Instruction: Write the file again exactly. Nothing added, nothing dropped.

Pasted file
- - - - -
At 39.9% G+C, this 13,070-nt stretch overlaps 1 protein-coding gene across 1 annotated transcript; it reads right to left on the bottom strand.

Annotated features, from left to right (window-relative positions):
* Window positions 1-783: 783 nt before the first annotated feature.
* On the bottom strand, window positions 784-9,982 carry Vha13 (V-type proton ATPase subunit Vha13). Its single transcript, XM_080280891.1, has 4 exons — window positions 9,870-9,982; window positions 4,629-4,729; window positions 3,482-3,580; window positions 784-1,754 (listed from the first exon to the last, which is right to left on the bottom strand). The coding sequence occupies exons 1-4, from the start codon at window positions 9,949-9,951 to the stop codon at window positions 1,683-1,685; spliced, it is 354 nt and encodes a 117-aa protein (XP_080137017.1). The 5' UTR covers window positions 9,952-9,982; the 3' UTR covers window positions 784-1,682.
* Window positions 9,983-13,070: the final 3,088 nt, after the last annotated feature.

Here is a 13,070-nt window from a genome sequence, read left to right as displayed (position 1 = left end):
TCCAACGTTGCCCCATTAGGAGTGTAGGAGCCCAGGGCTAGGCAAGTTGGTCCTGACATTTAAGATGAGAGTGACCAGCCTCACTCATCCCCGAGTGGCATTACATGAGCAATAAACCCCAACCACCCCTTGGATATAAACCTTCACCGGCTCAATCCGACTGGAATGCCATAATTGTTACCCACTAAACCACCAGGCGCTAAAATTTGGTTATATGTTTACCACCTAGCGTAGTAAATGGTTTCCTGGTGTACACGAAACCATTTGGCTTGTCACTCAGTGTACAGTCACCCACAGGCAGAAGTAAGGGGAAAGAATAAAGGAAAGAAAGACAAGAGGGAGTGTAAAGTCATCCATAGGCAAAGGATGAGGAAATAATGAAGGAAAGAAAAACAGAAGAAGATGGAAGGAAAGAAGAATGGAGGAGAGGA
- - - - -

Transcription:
At 39.9% G+C, this 13,070-nt stretch overlaps 1 protein-coding gene across 1 annotated transcript; it reads right to left on the bottom strand.

Annotated features, from left to right (window-relative positions):
* Window positions 1-783: 783 nt before the first annotated feature.
* On the bottom strand, window positions 784-9,982 carry Vha13 (V-type proton ATPase subunit Vha13). Its single transcript, XM_080280891.1, has 4 exons — window positions 9,870-9,982; window positions 4,629-4,729; window positions 3,482-3,580; window positions 784-1,754 (listed from the first exon to the last, which is right to left on the bottom strand). The coding sequence occupies exons 1-4, from the start codon at window positions 9,949-9,951 to the stop codon at window positions 1,683-1,685; spliced, it is 354 nt and encodes a 117-aa protein (XP_080137017.1). The 5' UTR covers window positions 9,952-9,982; the 3' UTR covers window positions 784-1,682.
* Window positions 9,983-13,070: the final 3,088 nt, after the last annotated feature.

Here is a 13,070-nt window from a genome sequence, read left to right as displayed (position 1 = left end):
TCCAACGTTGCCCCATTAGGAGTGTAGGAGCCCAGGGCTAGGCAAGTTGGTCCTGACATTTAAGATGAGAGTGACCAGCCTCACTCATCCCCGAGTGGCATTACATGAGCAATAAACCCCAACCACCCCTTGGATATAAACCTTCACCGGCTCAATCCGACTGGAATGCCATAATTGTTACCCACTAAACCACCAGGCGCTAAAATTTGGTTATATGTTTACCACCTAGCGTAGTAAATGGTTTCCTGGTGTACACGAAACCATTTGGCTTGTCACTCAGTGTACAGTCACCCACAGGCAGAAGTAAGGGGAAAGAATAAAGGAAAGAAAGACAAGAGGGAGTGTAAAGTCATCCATAGGCAAAGGATGAGGAAATAATGAAGGAAAGAAAAACAGAAGAAGATGGAAGGAAAGAAGAATGGAGGAGAGGA